3 virtues tell us if we are the good stewards we might be

Categories: From the Director

At Mass recently, the Gospel reading was from Luke 12: 13-21; the parable of a rich man whose bountiful harvest compelled him to pull down his grain bins and build larger ones, where he would store his grain and goods for years to come.  Satisfied with what he had done, he planned to relax, eat heartily, and drink well.  God had other plans for this fortunate/unfortunate fellow, however, and that very night his earthly life came to an end.  In the parable, the rich earthman is called a “fool” for stockpiling his wealth.  Wasn’t he merely being a good steward of the gifts God had provided?  Let’s think about it in light of some

FAITH – The rich man felt his great harvest was accomplished by him alone.  How many times have I patted myself on the back for completing a difficult task or achieving a milestone?  How often do I overlook God’s hand in my efforts, or acknowledge that he gave me specific abilities and talents that made success possible at all?  It seems the rich man ignored the importance of plentiful rain and sunlight in his endeavors.  We could all learn about faith from the beautiful but extremely impoverished people of Guatemala, who know they must rely solely on God for their daily bread.

GRATITUDE – Did the rich man thank God for his bounty?  Obviously not, as true gratitude most often results in acts of kindness and generosity.  (No mention was made of grain to be donated to the poor.)  What aspects of my life do I routinely take for granted?  How often to I thank God for my marriage, my kids and grandkids, my job . . . even my problems and difficulties?  Is my gratitude reflected in acts of charity done in God’s name?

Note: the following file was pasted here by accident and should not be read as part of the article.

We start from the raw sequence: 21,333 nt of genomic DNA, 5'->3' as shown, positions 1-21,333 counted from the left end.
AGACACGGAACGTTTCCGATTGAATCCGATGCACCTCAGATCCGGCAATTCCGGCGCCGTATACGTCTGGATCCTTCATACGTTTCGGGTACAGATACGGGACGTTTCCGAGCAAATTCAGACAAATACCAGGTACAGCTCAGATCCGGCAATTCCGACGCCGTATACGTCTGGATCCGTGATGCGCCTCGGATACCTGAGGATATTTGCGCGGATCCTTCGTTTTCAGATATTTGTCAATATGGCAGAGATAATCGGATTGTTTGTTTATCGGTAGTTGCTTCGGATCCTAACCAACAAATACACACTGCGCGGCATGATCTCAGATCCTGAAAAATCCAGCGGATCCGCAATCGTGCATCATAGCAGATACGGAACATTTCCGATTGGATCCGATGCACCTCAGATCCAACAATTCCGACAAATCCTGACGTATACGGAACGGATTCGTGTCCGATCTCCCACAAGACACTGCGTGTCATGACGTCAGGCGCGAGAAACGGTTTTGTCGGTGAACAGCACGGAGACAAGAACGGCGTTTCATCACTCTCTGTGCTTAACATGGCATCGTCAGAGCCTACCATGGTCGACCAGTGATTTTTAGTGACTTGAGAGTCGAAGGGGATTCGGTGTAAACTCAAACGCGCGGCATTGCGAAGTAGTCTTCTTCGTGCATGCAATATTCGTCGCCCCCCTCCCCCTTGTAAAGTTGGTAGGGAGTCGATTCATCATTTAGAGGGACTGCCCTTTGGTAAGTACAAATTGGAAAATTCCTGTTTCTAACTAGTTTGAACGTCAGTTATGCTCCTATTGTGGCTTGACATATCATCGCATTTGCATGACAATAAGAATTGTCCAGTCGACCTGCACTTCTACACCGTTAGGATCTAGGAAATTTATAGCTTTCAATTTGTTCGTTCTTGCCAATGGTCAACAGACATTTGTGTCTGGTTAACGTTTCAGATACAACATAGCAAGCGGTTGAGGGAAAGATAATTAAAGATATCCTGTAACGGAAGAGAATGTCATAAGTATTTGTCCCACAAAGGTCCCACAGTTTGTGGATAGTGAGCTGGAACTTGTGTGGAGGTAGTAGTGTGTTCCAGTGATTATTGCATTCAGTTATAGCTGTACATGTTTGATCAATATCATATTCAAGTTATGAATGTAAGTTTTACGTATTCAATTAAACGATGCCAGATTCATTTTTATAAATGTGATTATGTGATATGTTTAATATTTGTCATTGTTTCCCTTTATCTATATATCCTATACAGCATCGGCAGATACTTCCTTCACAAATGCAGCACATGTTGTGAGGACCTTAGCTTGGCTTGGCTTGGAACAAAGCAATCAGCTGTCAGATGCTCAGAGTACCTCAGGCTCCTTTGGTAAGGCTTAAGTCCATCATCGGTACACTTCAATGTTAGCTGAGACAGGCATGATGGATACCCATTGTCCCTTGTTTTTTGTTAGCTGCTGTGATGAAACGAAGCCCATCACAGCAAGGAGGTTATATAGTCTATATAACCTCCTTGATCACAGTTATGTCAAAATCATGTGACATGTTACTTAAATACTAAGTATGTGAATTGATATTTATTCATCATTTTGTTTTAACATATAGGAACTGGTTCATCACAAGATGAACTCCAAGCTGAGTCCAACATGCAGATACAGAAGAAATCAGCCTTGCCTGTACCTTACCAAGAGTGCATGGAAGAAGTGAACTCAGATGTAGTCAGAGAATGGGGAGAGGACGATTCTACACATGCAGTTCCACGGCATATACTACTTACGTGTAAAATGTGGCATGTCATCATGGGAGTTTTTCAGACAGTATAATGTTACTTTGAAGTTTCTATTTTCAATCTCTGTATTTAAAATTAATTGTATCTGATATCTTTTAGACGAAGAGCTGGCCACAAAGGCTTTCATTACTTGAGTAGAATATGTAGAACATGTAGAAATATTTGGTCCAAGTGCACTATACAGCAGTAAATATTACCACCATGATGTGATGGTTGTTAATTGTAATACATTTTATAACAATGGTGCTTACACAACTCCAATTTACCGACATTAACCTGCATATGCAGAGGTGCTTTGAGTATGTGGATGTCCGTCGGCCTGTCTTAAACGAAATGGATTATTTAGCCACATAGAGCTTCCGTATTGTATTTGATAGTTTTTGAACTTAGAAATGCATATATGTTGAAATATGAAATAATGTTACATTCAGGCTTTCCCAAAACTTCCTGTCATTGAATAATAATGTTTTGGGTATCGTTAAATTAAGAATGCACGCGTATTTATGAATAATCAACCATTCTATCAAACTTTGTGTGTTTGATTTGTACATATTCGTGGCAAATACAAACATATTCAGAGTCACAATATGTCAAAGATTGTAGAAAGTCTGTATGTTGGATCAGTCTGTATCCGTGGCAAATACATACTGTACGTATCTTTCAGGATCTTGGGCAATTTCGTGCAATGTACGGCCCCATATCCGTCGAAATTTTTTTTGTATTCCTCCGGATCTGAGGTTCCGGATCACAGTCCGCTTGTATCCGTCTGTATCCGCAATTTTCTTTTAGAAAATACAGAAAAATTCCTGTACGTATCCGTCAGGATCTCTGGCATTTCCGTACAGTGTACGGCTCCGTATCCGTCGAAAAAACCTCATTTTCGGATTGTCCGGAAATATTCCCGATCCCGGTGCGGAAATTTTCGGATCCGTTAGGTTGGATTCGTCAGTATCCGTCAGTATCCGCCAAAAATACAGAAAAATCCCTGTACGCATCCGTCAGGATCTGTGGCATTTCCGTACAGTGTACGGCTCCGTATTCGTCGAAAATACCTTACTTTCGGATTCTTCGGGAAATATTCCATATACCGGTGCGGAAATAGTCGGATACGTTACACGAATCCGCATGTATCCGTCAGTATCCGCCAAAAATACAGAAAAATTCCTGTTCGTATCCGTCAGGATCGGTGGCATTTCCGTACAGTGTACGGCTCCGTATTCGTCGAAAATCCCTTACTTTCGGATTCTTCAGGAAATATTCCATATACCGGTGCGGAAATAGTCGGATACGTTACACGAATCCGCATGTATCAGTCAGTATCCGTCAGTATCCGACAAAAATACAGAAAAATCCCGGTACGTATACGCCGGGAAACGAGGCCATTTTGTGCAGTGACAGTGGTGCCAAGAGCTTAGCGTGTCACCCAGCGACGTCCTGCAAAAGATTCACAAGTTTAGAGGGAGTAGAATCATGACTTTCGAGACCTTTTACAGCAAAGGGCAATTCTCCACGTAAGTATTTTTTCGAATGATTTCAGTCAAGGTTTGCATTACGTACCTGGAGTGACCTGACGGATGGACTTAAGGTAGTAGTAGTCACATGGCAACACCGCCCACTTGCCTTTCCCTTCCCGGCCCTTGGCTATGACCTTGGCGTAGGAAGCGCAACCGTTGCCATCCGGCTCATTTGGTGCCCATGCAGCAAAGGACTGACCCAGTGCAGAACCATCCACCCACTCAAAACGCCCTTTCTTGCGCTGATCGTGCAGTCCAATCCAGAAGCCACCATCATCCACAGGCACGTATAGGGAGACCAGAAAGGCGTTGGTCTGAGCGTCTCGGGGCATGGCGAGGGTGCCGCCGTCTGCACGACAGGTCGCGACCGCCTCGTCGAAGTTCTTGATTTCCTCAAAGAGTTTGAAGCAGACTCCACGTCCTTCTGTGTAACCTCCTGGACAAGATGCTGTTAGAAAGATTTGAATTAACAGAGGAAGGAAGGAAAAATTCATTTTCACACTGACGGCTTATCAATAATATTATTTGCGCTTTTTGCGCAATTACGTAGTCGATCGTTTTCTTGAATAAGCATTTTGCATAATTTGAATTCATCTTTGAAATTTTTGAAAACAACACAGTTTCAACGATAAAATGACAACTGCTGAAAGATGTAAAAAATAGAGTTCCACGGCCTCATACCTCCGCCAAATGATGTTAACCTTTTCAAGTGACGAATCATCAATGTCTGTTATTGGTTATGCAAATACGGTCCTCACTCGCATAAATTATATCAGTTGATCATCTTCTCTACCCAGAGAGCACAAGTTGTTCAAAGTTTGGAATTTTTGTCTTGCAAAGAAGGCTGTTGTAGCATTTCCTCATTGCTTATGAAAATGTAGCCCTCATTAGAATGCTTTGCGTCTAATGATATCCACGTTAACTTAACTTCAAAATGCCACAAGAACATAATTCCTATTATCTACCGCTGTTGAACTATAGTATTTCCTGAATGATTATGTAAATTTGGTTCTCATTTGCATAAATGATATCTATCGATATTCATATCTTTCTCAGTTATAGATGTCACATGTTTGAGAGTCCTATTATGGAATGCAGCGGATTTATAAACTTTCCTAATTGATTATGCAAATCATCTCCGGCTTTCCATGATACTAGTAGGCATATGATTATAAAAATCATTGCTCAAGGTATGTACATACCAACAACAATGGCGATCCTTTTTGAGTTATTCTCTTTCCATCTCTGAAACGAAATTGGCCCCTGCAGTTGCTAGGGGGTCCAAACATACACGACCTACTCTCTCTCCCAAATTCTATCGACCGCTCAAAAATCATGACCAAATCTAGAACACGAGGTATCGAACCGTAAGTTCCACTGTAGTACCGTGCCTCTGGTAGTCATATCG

HUMILITY – The rich man felt he was owed the luxury of relaxation, good food, and good drink.  Who hasn’t shared that very feeling?  But our current culture has opened the door to opportunities for the vigorous exercise of our Catholic faith.  Perhaps your heart is on fire for the poor; or the unborn; for those in jail or imprisoned by addiction; for people who are broken by disability or mental illness; for struggling married couples . . . opportunities are endless, especially if we are willing to follow our Savior and “wash others’ feet” in humble service.

Thank you, God, for the circuitous path that has led me to this place.  In your wisdom and your mercy, I pray that you will guide and guard our efforts to build a culture of passionate stewardship throughout the parishes of our diocese.

Curt Hanson, Director of Stewardship and Development, Diocese of Saint Cloud